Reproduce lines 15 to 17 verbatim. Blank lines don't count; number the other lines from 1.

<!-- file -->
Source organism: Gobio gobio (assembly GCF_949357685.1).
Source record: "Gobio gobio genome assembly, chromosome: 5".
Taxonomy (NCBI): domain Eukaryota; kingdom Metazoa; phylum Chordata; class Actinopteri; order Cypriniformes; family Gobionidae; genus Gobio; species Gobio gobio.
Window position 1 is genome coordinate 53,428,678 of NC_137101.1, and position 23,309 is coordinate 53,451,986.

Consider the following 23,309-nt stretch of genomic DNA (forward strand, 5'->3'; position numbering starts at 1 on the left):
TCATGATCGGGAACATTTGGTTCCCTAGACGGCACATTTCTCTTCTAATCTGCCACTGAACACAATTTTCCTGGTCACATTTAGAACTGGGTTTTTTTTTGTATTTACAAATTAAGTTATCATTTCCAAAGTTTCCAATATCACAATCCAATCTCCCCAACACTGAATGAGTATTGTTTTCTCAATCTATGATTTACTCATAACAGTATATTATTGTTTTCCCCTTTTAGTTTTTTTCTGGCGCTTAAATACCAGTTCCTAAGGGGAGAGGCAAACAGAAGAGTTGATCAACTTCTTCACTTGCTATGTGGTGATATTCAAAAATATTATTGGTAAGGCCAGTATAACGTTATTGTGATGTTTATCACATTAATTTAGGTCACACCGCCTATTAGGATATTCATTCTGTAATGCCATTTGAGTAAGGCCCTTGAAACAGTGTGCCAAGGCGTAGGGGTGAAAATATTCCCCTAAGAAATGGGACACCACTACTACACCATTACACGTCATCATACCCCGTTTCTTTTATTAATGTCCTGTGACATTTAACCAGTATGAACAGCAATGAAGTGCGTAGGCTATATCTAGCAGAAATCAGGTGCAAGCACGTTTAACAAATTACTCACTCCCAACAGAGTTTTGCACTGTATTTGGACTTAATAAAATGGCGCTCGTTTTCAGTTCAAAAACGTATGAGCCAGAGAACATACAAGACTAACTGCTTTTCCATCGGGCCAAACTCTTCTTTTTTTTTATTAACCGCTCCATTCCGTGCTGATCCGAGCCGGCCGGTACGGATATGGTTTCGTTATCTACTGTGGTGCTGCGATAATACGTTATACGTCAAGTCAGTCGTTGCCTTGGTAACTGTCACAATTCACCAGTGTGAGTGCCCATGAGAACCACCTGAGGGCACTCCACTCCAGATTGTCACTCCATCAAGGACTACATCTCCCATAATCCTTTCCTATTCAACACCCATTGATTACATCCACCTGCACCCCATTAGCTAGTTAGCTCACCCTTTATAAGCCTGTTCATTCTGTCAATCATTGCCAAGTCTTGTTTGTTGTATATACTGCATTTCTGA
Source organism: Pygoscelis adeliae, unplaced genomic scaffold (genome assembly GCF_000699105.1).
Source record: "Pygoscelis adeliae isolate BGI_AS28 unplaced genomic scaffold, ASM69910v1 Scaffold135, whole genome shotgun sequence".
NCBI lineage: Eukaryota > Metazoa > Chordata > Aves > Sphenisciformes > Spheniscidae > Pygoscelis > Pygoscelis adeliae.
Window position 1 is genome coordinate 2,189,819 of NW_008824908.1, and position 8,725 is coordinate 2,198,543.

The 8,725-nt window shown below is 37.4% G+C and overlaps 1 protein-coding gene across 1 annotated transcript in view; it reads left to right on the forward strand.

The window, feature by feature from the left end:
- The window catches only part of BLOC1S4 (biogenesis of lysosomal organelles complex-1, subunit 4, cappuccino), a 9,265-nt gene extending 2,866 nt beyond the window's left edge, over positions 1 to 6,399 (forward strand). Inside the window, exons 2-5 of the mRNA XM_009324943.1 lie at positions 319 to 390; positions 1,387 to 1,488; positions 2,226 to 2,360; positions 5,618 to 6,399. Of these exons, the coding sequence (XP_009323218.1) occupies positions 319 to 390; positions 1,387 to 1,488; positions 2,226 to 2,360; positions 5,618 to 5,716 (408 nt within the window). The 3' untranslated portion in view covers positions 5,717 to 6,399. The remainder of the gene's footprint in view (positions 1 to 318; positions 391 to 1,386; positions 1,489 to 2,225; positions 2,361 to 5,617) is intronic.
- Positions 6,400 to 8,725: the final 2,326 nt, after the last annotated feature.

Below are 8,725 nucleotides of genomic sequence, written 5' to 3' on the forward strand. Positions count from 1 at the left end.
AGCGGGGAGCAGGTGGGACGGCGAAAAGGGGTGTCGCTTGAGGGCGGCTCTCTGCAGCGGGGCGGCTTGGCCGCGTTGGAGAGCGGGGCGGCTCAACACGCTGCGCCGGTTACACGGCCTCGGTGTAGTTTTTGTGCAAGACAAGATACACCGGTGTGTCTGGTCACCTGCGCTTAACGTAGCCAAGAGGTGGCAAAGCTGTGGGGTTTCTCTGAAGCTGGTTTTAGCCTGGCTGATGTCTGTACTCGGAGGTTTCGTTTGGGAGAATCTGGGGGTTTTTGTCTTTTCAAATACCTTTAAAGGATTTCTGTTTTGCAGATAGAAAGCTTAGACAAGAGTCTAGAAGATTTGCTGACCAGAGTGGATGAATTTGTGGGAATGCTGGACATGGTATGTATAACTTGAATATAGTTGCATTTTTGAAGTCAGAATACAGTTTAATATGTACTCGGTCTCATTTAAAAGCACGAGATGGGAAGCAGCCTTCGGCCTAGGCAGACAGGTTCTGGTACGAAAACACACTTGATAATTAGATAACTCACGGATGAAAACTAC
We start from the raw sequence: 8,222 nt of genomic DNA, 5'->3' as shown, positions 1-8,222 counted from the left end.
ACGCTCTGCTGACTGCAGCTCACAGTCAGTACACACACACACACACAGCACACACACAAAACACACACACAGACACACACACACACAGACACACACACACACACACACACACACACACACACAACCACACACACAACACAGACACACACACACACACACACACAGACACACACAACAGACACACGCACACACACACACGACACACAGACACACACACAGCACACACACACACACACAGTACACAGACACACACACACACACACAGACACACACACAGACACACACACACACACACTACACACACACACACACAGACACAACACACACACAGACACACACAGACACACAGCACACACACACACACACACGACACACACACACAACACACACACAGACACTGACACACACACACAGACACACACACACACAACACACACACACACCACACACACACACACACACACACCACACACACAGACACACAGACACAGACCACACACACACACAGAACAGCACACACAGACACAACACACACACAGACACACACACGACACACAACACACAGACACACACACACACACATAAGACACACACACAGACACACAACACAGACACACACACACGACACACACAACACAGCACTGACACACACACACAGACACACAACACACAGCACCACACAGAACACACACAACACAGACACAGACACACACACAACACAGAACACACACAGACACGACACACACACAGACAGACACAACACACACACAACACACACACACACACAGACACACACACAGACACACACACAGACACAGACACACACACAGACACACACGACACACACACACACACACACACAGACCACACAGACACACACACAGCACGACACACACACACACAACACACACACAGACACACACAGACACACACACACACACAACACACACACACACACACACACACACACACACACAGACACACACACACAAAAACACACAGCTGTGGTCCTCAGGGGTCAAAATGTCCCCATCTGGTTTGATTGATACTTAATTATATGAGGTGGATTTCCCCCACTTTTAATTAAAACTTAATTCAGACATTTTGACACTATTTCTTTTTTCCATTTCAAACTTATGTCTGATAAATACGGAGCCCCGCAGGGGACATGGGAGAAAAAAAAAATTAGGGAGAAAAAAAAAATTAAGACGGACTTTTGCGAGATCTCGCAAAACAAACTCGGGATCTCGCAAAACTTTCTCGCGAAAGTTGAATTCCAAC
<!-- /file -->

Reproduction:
Below are 8,725 nucleotides of genomic sequence, written 5' to 3' on the forward strand. Positions count from 1 at the left end.
AGCGGGGAGCAGGTGGGACGGCGAAAAGGGGTGTCGCTTGAGGGCGGCTCTCTGCAGCGGGGCGGCTTGGCCGCGTTGGAGAGCGGGGCGGCTCAACACGCTGCGCCGGTTACACGGCCTCGGTGTAGTTTTTGTGCAAGACAAGATACACCGGTGTGTCTGGTCACCTGCGCTTAACGTAGCCAAGAGGTGGCAAAGCTGTGGGGTTTCTCTGAAGCTGGTTTTAGCCTGGCTGATGTCTGTACTCGGAGGTTTCGTTTGGGAGAATCTGGGGGTTTTTGTCTTTTCAAATACCTTTAAAGGATTTCTGTTTTGCAGATAGAAAGCTTAGACAAGAGTCTAGAAGATTTGCTGACCAGAGTGGATGAATTTGTGGGAATGCTGGACATGGTATGTATAACTTGAATATAGTTGCATTTTTGAAGTCAGAATACAGTTTAATATGTACTCGGTCTCATTTAAAAGCACGAGATGGGAAGCAGCCTTCGGCCTAGGCAGACAGGTTCTGGTACGAAAACACACTTGATAATTAGATAACTCACGGATGAAAACTAC
We start from the raw sequence: 8,222 nt of genomic DNA, 5'->3' as shown, positions 1-8,222 counted from the left end.